"Trusted Sources"

The study of religious or heroic legends and tales. One constant rule of mythology is that whatever happens amongst the gods or other mythical beings was in one sense or another a reflection of events on earth. Recorded myths and legends, perhaps preserved in literature or folklore, have an immediate interest to archaeology in trying to unravel the nature and meaning of ancient events and traditions.

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"Trusted Sources"

Post by uniface » Mon Mar 09, 2015 10:56 am

I'm putting this here because no matter how confidently the people invested in a particular worldview regard it as "the true one," even 20 years later their own descendants are embarassed by it. Worldview, paradigm, weltanschauung, call it what you will -- it's a mental template that purports to represent "reality" and against which anything new or challenging is checked for (probable) "veracity." (And statements contravening it being a convenient trigger of outrage from true believers in the current picture -- both as to what it includes and, most importantly, what it excludes).

It can be helpful for people inclined to be didactic about what "science" is/isn't or can/cannot be to simply watch from the sidelines as the brain police Bosheviks attempt to impose their own belief system on people (and information) that expose it as fraudulent. With that in mind,

https://weilerpsiblog.wordpress.com/201 ... biography/

Whether you agree or disagree in the end is of less importance than your having seen -- possibly for the first time -- what some of us have been so familiar with for so long that we tend to carelessly assume others are (sometimes attributing disagreement to perversity rather than informational shortfall).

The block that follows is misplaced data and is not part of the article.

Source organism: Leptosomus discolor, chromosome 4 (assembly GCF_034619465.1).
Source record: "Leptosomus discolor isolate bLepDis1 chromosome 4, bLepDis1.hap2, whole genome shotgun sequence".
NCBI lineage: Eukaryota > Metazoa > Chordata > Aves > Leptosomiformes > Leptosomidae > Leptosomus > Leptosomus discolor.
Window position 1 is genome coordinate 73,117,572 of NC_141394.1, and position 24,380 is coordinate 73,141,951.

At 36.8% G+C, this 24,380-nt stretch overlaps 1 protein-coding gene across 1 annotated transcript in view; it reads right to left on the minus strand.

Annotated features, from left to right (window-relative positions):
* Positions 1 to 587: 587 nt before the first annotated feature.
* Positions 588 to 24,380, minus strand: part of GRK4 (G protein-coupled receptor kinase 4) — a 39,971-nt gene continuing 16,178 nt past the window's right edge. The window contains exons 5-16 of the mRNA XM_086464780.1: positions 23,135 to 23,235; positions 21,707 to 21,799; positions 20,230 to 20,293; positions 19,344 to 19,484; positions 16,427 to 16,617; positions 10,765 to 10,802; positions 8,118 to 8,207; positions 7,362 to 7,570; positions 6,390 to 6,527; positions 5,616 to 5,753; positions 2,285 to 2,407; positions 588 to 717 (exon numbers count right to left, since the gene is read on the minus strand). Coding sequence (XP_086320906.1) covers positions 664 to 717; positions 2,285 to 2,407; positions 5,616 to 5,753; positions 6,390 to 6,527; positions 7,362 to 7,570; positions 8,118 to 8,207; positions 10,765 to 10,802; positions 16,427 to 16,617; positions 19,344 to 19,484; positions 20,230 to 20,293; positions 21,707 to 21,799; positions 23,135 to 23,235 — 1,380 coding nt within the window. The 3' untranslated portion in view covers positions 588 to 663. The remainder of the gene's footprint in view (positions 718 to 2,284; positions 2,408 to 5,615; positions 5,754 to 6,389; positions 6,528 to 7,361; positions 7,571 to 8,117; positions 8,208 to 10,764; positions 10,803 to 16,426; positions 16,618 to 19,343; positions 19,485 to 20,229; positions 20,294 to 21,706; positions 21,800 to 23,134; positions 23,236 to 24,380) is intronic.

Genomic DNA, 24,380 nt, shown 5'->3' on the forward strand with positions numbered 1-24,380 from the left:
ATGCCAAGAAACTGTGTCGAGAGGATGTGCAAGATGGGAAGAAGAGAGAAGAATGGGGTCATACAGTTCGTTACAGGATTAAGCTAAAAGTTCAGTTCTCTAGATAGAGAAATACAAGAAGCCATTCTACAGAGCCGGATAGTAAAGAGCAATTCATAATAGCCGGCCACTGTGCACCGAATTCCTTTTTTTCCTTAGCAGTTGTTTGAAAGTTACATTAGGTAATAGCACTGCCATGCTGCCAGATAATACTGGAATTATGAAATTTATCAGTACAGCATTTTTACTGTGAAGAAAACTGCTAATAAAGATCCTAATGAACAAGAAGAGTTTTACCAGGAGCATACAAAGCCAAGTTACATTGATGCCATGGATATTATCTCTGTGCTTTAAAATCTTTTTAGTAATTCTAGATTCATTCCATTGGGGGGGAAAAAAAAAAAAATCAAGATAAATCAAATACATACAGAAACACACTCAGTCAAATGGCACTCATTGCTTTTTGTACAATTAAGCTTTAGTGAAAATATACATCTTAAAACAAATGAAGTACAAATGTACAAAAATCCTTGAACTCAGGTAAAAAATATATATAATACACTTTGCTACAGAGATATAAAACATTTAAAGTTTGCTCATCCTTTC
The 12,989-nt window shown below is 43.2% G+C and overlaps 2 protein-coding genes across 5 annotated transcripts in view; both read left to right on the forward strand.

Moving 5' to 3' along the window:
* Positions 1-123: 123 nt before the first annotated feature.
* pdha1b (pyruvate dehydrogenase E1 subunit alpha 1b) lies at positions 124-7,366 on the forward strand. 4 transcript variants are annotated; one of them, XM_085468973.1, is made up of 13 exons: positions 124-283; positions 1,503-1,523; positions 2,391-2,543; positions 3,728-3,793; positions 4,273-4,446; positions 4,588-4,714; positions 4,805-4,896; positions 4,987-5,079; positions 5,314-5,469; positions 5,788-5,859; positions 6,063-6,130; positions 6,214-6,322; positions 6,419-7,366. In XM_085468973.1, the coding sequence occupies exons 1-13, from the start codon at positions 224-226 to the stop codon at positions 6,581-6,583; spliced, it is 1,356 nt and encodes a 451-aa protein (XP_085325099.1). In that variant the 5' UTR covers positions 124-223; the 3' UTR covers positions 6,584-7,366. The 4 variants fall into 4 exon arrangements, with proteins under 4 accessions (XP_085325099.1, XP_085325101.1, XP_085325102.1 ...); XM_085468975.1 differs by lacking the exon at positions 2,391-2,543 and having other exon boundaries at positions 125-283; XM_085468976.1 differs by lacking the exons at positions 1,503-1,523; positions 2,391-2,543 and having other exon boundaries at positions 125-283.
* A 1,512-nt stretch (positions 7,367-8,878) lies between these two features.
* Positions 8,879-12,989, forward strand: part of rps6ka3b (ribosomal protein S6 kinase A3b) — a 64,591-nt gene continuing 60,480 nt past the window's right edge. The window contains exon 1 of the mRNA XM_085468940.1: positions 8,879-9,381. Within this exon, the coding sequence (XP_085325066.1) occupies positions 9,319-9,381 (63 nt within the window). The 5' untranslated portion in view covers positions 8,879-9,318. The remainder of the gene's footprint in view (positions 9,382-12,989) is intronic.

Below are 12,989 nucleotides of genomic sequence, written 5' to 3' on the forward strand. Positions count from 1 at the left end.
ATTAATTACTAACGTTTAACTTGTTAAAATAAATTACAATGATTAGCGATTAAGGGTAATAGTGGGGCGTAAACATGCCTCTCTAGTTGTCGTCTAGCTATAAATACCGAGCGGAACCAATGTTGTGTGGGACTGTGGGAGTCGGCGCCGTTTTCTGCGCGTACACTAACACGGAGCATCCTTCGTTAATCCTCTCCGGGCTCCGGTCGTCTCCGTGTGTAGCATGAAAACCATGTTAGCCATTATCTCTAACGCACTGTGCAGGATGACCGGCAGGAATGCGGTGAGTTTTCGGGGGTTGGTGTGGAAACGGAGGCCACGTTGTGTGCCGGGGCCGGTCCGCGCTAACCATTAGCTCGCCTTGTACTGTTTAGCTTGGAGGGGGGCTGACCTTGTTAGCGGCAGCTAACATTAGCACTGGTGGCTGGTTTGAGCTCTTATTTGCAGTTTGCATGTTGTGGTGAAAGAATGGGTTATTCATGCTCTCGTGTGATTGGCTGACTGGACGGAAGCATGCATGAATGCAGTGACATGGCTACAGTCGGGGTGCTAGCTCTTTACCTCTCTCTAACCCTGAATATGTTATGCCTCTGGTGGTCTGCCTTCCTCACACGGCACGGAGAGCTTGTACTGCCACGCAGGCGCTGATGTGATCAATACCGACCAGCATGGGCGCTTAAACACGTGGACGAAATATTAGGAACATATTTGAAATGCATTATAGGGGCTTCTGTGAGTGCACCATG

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Re: "Trusted Sources"

Post by kbs2244 » Mon May 04, 2015 11:27 am

Some call it "Pathological Science"
Note Irving Langmuir's definition.
The obvious current case is the hype about global warming being caused by human activity.

http://www.eetimes.com/author.asp?secti ... e372f435d6

The history of scientific discovery is littered with examples of "pathological science." Just because we want something doesn't make it so.
The history of scientific discovery is littered with examples of "pathological science" -- an area of research where experimenters are tricked into accepting false results by a combination of subjective effects, unrecognized experimental errors, and wishful thinking.
The term was first used by Nobel-winning chemist Irving Langmuir in 1953. Langmuir described pathological science as an area of research that simply refuses to die long after it was given up on as false by the majority of scientists in the field. He called pathological science "the science of things that aren't so."

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